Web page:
' Ac veluti magno in populo quum sæpe coorta est
Ille regit dictis animos, et pectora mulcet.' But the storm is lulled, not allayed : the depths of the ocean are yet, and must be still, we fear, for some time, in a state of angry and dangerous fermentation. The only permanent change in national character can be wrought by national education. To this subject the penetrating mind of M. Guizot, enlightened by the study of mankind in the pages of history, has been especially devoted. To him we look with confidence that all will be done, and well done, which the circumstances of the times, the national character, the condition of the people, permit to be achieved by an upright and patriotic minister.
TN a hned living authors Baillie was des needed neither i
Arr. V.-Fugitive Verses. By Joanna Baillie. London. 1840. TN a late article in this Journal on some of the most distinI guished living authoresses of our country, we observed that the name of Mrs. Joanna Baillie was designedly omitted. She stood alone and aloof from the rest, and needed neither praise nor notice. The celebrity which fixed the attention of our boyhood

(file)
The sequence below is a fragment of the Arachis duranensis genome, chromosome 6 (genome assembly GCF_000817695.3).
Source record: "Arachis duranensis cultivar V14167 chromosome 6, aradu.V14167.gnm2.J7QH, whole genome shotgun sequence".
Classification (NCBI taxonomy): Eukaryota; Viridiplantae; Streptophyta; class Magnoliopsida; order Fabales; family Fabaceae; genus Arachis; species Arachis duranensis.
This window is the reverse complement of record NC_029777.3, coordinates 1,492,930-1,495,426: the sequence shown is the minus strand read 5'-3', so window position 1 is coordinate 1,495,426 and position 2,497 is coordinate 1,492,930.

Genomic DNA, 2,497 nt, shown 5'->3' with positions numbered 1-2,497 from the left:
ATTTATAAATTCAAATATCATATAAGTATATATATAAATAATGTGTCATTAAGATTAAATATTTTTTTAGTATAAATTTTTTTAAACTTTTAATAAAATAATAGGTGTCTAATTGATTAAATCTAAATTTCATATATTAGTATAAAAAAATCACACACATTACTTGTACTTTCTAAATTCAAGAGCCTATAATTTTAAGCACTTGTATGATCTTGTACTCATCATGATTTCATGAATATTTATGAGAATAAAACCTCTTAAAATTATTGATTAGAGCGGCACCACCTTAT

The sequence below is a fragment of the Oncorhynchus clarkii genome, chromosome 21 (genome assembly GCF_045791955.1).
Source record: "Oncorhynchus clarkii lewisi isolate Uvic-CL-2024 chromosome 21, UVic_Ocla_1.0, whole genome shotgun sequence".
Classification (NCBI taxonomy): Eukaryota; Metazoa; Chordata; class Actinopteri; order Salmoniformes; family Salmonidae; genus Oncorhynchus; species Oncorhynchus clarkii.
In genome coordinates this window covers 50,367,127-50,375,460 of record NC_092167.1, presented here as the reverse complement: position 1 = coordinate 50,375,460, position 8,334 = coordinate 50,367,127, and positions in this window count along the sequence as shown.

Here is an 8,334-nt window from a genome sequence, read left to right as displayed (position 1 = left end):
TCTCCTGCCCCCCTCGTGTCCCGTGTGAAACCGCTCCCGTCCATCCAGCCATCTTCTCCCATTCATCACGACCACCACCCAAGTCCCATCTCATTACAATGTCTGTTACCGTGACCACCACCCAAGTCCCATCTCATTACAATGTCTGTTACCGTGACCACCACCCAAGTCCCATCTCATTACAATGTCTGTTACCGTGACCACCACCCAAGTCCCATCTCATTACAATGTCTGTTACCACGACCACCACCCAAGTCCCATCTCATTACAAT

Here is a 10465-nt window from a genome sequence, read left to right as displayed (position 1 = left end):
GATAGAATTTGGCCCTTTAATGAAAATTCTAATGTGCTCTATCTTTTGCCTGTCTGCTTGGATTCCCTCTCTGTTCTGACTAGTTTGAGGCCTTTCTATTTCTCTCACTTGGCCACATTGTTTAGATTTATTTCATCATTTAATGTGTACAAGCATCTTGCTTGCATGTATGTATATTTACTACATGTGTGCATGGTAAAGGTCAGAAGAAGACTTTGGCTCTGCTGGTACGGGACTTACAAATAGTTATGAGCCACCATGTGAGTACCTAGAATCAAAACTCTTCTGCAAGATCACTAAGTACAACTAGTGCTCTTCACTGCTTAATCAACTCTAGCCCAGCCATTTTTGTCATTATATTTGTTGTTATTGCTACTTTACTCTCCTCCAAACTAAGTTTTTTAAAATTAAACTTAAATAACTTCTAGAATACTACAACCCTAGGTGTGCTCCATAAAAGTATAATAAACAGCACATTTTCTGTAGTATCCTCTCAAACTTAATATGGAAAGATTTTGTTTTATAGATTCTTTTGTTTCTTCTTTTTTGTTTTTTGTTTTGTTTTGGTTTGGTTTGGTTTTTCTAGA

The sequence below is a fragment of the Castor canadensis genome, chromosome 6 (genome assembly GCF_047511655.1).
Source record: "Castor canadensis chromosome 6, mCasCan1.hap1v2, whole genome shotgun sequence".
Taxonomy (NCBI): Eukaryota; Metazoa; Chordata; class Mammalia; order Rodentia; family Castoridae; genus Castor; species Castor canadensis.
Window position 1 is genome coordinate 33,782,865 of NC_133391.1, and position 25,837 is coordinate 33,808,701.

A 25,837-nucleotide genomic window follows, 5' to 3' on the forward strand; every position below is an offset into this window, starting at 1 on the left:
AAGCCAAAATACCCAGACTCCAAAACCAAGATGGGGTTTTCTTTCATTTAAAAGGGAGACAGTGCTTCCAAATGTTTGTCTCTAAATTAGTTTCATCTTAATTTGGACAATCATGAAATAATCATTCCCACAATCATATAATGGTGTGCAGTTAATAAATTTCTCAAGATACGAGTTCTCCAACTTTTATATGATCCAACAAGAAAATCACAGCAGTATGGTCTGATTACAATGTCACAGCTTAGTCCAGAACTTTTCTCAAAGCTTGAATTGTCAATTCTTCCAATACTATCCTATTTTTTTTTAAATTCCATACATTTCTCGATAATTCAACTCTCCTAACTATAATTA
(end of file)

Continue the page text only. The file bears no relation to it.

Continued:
Cui nostra primo paruit auspici
Ætas,and which has long since ripened into an enduring fame, seemed to wave away the periodical critic from this venerable lady's retirement.
The publication, however, of the present volume is a direct address to us; and we would fain take the opportunity which it affords us to say a few general words on the writings of one whom, as a poet, we scruple not to oppose to every other woman of ancient or modern times, save only that immortal lyrist of the old Greece, whose words breathe and burn, and whose broken snatches are the pulsations of a heroine's heart.